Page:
In family settings stories, photographs and memory objects support narratives of identity and belonging. Such resources are often missing for people who were in care as children. As a result, they may be unable to fill gaps in their memories or answer simple questions about their early lives. In these circumstances, they turn to the records created about them by social workers and care providers to reconstruct personal histories. Research suggests that thousands of requests to view records for this purpose are made each year in England under the subject access provisions of data protection legislation. This article reports the findings of MIRRA, a participatory research project on the memory and identity dimensions of social care recordkeeping. Drawing on data collected during interviews and focus groups with adult care leavers, the study explores the motives and experiences of care-experienced people who access their records in England. Findings show the practical and cultural challenges they face when doing so and the resulting impacts on well-being. The study suggests that the development of person-centred approaches to recordkeeping in social work, which focus on the perspectives and experiences of the individual, could better support the lifelong memory and identity needs of care-experienced people.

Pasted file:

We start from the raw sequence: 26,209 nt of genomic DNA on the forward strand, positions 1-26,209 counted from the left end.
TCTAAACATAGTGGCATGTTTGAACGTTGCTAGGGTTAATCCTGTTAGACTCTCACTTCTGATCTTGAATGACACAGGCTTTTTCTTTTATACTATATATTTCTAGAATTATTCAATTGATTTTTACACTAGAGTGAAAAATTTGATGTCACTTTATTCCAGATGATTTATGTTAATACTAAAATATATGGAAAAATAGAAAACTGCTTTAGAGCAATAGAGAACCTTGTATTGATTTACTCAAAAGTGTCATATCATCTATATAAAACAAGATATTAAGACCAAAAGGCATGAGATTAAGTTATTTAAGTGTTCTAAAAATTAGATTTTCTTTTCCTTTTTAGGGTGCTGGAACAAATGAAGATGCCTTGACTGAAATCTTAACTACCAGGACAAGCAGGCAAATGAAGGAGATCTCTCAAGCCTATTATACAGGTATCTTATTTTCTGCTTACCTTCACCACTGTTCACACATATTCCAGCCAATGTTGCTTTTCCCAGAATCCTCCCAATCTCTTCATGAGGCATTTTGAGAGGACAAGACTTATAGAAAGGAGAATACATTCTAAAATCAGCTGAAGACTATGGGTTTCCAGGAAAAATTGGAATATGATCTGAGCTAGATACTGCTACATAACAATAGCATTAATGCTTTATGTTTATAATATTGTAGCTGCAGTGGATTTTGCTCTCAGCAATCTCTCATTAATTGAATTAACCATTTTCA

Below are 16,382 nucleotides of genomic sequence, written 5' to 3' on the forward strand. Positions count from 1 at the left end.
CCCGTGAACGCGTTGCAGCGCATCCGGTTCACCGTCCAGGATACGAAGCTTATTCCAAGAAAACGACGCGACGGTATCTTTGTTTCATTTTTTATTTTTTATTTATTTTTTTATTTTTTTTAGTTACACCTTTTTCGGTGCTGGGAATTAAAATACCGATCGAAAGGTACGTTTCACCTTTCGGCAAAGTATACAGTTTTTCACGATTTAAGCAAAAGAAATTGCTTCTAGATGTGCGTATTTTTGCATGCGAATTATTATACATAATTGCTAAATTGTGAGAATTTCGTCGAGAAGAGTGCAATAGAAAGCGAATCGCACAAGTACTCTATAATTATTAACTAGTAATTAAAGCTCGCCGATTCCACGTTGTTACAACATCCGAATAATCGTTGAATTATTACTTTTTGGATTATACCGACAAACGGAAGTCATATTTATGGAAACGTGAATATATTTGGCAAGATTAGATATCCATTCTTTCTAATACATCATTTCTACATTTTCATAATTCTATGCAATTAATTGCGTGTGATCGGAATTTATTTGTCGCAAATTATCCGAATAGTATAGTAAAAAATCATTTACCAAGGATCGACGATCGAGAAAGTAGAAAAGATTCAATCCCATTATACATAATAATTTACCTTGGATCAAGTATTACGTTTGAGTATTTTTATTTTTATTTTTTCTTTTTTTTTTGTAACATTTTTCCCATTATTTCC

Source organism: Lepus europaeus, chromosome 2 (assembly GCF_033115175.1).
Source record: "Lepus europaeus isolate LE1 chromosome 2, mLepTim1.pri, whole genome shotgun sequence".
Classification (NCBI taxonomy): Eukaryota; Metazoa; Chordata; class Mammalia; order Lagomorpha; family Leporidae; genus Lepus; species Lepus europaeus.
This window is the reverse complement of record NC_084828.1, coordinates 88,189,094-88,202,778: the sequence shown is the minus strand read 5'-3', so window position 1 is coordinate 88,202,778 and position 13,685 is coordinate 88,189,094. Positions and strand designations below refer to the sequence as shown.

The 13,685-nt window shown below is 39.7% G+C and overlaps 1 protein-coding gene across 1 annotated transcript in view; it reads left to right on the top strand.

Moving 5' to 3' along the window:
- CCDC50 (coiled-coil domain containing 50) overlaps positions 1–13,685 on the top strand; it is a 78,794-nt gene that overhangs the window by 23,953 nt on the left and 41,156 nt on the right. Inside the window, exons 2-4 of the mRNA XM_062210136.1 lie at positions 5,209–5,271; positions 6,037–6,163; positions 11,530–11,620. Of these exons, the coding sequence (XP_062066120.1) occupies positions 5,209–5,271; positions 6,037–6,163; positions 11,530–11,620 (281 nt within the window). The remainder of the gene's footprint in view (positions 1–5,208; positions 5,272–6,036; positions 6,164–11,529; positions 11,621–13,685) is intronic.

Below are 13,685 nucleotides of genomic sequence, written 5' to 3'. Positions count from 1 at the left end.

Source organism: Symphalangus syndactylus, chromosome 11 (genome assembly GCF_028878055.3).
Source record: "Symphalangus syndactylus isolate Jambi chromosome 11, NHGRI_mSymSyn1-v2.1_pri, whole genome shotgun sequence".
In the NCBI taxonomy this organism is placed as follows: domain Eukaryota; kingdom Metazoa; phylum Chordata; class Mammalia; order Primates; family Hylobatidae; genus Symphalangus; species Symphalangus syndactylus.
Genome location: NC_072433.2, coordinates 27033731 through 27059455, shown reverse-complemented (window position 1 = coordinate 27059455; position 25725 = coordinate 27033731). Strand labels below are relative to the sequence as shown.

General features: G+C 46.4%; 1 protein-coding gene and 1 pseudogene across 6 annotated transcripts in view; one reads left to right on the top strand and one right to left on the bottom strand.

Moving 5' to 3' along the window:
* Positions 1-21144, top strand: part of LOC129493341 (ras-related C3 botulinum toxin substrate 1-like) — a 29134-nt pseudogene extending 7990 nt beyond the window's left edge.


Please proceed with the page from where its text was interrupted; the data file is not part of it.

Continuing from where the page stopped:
|Journal||Child & Family Social Work|
|Publication status||Published - 29 Jun 2020|